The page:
International Textiles

Over the past few weeks I've had the opportunity to travel, so to speak, through textiles! A new friend who was a missionary in both Papua New Guinea and the tiny island nation of Yap shared some beautiful pieces she brought back with her. 

First up, the bilum bag.

These bags from Papua New Guinea are very similar to crochet, but they are made of yarn or fiber that is untwisted and re-twisted by hand, and knotted into a mesh fabric using a tool made from an umbrella spoke. They can range in size from large enough to carry a toddler in to small enough for a little project or some produce. The larger bags are carried hung from one's forehead, or hung around one's neck to carry in front, leaving the hands free in both cases. 

Traditional Bilum Bag

The one my friend gave me was made from twisted grass fibers, and dyed in the center with yellow to create a beautiful stripe. (You all know how I feel about yellow!). The style of this bag is more openwork, while some bilum bags are much more tightly knotted from colorful acrylic yarn to create a dense fabric. You can see more examples of bilum bags here, here, and here. The best part? Australia has funded a project to help women in Papua New Guinea increase their income through their bilum bags. You can read more about this project here

Next, the lavalava skirt.

These skirts, made in the tiny Micronesian nation of Yap, are tightly woven from handmade looms using very thin fibers akin to single embroidery threads. The fabric is very dense and sturdy, but with plenty of drape. Worn like a sarong, they are wrapped around the hips and tucked in at the side, allowing the fringe to drape down in the front.

Traditional Lavalava Skirt
Traditional Lavalava Skirt
Traditional Lavalava Skirt

There's even a sort of ritual or routine to fold these skirts properly - it was fun to learn how. The colorwork and intricacy of these skirts is just incredible, and they are woven completely by hand! The looms used to weave these skirts are similar to belt looms, and they are usually made from found objects. The most interesting loom my friend saw was one crafted from the parts of a plane that crashed during World War II. You can read more about lavalava skirts here and here

I'm really happy to own textiles made on the other side of the world, and be able to enjoy their beauty and intricacy in my own home. It's incredible to me how various cultures create cloth, and what they make with the cloth they've woven. Even the colorwork - it's so special. I hope you enjoyed this little international journey through textiles with me! 


A few months ago, my friend Tori from my time in Arkansas asked if I'd like to meet her out in Chicago for a long weekend. I leaped at the chance - my second fiber art commission for Nando's is on display there! Plus, Chicago seemed like a really interesting city to visit, full of Art Deco charm and beautiful architecture. We planned the trip and I booked my very first Airbnb.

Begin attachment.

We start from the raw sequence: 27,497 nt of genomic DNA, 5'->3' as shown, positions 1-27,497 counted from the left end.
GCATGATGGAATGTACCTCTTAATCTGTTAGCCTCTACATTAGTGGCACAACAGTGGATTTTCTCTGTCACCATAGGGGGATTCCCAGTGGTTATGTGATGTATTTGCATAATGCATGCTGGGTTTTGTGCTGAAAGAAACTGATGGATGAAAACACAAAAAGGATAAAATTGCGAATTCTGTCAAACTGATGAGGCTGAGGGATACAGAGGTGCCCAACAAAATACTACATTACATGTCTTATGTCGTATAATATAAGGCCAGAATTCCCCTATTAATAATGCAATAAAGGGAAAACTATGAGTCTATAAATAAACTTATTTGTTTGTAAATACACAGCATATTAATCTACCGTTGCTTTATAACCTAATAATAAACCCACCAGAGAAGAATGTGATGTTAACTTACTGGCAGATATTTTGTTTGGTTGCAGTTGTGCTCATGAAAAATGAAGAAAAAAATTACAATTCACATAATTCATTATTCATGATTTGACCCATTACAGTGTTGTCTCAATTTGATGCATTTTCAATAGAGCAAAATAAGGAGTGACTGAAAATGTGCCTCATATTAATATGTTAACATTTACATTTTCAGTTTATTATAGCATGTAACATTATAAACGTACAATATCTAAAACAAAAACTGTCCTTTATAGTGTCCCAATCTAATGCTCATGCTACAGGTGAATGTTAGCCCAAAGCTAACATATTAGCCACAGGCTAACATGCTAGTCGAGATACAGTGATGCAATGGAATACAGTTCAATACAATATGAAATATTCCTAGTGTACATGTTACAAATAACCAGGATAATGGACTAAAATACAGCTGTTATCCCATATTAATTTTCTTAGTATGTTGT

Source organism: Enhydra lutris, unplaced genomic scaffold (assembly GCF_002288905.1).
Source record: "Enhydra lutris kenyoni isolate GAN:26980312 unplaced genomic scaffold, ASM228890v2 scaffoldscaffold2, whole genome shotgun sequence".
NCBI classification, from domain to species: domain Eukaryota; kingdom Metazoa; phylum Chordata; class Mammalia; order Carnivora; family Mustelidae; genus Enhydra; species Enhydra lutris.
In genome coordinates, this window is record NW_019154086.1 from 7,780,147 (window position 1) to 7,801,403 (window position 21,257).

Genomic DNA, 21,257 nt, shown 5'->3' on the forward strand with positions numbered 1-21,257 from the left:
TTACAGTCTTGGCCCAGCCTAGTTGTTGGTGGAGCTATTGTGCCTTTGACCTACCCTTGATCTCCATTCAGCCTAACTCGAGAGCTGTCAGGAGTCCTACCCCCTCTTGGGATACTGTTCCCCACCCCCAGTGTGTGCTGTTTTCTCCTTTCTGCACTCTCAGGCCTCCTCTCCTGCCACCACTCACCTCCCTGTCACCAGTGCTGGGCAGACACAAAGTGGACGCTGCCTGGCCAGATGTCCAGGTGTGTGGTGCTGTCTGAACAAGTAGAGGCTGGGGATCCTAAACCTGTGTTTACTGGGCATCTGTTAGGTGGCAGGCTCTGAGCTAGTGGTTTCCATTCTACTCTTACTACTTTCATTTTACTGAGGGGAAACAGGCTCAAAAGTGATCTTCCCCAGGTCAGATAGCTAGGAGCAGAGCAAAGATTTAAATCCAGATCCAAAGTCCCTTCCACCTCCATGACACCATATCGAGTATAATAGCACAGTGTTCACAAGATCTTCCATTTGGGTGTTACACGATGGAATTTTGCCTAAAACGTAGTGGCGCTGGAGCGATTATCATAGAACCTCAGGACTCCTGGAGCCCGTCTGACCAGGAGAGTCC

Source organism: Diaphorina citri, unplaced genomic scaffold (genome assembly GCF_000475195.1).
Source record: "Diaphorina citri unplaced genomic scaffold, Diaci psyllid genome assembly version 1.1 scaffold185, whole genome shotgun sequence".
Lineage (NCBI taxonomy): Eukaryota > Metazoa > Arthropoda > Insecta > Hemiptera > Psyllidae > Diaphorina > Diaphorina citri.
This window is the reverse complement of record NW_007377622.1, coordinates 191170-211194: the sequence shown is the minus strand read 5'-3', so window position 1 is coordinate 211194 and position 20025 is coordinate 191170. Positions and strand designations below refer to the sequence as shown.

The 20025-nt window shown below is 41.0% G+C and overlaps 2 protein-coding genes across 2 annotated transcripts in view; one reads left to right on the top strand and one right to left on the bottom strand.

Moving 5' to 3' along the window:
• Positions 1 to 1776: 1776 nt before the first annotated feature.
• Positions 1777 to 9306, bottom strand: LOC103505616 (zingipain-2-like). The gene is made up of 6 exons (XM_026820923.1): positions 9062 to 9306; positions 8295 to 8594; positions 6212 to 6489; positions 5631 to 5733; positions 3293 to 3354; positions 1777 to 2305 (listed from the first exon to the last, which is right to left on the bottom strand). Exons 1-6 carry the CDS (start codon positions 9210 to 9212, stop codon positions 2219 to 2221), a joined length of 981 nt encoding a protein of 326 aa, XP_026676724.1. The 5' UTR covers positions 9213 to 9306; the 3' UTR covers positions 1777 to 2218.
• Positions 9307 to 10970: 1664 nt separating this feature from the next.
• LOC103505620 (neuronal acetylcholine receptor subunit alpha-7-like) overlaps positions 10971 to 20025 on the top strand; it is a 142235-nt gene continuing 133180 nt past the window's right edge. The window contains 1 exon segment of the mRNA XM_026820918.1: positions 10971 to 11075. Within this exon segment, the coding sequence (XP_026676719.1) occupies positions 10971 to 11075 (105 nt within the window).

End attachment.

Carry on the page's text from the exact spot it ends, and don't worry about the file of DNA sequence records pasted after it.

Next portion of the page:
We went to see my lamps the very first night! It was surreal seeing 53 lampshades I knit myself, hanging in a public restaurant for all to see. The cashier was surprised when she realized a person had created all of those shades by hand. I got to snap a few photos and gawk at them for as long as I wanted. :) To create these lampshades, I designed a pattern for the shade from a big lightbulb and concept photo they sent me. Then I simply made 52 more shades from the same pattern. It was really fascinating to figure out the size, number of stitches, etc.

We did touristy things the rest of the time, including visiting Millennium Park where the Cloud Gate (the famous 'Bean') is and the Jay Pritzker Pavilion. We also stopped by the Art Institute of Chicago, which was amazing!

After the art museum, we took a river cruise to see the architecture of Chicago. Apparently the city was pretty much a playground for up-and-coming architects back in the day - each building more modern and innovative than the last! 

Later, we visited Chicago 360 and enjoyed some amazing views of the city. 

Walking around the city at night had its charms, too. The city is crisscrossed with train tracks and bridges, and many of the buildings were lit up purposefully for night viewing.

The remainder of the trip is a blur - we visited the Brookfield Zoo, the Shedd Aquarium, took another cruise on the lake to see the skyline, walked around Navy Pier, and more. I can't imagine living in a city full-time, but I love visiting! The hustle and bustle is compelling.

Thanks for taking this little tour with me! I'm so glad I was able to visit this city. I think my favorite part was seeing my handiwork on display, but I would visit again for Chicago itself.